US:Court upholds dismissal of Ford tire safety suit
Court upholds dismissal of Ford tire safety suit
Shareholders claimed they were misled about Explorer woes
By David Shepardson / The Detroit News
DEARBORN — A federal appeals court has upheld the dismissal of a class-action lawsuit filed by Ford Motor Co. stockholders who claimed the company misled them about the safety of tires on Ford Explorers.
A group of Ford shareholders — including the Public School Teachers’ Pension and Retirement Fund of Chicago, the International Brotherhood of Electrical Workers, Local 98 and the Ohio Tuition Trust Authority — filed suit in 2000.
The suits claimed Ford omitted information concerning the “dangerousness” of Ford Explorer models equipped with Bridgestone/Firestone ATX tires when making statements about the quality and safety of the Explorer. The SUV came under intense scrutiny from federal regulators investigating what caused Firestone tires to fail, mostly on Explorer models. Firestone was eventually forced to recall millions of tires.
In the suit, the groups also suggested Ford’s financial statements during the recall period were false because Ford failed to include information concerning possible liability of related lawsuits and recalls.
“We are pleased that the Sixth Circuit recognized that this claim should not proceed,” said Ford spokeswoman Kathleen Vokes.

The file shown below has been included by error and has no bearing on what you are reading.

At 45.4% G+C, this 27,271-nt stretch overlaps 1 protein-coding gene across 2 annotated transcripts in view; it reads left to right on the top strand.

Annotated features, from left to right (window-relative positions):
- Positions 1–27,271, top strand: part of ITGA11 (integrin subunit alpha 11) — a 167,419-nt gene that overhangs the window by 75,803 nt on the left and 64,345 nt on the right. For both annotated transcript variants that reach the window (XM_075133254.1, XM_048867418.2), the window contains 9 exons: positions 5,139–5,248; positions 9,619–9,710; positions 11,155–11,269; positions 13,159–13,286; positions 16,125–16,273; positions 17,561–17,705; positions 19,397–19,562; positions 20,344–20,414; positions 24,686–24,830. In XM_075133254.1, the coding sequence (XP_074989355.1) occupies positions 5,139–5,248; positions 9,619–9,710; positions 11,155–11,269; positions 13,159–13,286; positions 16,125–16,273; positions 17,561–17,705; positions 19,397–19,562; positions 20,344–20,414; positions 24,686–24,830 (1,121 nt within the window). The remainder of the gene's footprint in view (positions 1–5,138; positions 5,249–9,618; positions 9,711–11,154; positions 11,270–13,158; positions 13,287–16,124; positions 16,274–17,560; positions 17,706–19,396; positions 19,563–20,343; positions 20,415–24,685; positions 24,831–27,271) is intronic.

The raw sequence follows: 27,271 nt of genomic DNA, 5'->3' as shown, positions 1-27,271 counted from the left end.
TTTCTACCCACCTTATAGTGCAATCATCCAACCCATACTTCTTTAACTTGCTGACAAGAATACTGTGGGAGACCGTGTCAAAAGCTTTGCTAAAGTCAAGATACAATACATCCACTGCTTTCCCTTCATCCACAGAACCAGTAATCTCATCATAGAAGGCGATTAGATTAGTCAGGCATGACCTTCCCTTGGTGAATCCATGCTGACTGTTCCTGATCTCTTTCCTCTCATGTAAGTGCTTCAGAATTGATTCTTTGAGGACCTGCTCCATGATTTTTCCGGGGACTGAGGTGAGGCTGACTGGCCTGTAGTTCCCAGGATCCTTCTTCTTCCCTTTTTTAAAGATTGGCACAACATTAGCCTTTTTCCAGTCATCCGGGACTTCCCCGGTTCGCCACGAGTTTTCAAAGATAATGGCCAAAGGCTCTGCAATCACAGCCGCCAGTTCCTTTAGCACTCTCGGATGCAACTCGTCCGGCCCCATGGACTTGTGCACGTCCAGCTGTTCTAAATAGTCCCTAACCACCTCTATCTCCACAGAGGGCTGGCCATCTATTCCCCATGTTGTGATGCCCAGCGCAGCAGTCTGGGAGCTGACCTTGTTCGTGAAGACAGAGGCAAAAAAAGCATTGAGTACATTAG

The suits were filed on behalf of all shareholders who bought Ford stock between March 31, 1998 and August 31, 2000.
The three-judge panel in Cincinnati rejected arguments Ford misled investors by repeatedly touting its quality as “its best ever” and stating “quality comes first.”
“Such statements are either mere corporate puffery or hyperbole that a reasonable investor would not view as significantly changing the general gist of available information,” Judge Cornelia G. Kennedy wrote for the court.
As part of its defense, Ford warned in a 1999 Securities and Exchange Commission filing that it was subject to 28 ongoing federal investigations of alleged safety defects. It also warned investors that recall campaign expenses could be substantial.
The automaker’s tire problems came to light in August 2000 when Bridgestone first recalled 6.5 million tires, mostly on Explorer. U.S. regulators have linked the failure of Firestone tires and resulting rollover accidents to 271 deaths and more than 800 injuries in the United States.
In May 2001, Ford decided to spend about $3 billion to replace around 11 million tires. The recall was completed by November 2002.
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My next Ford.....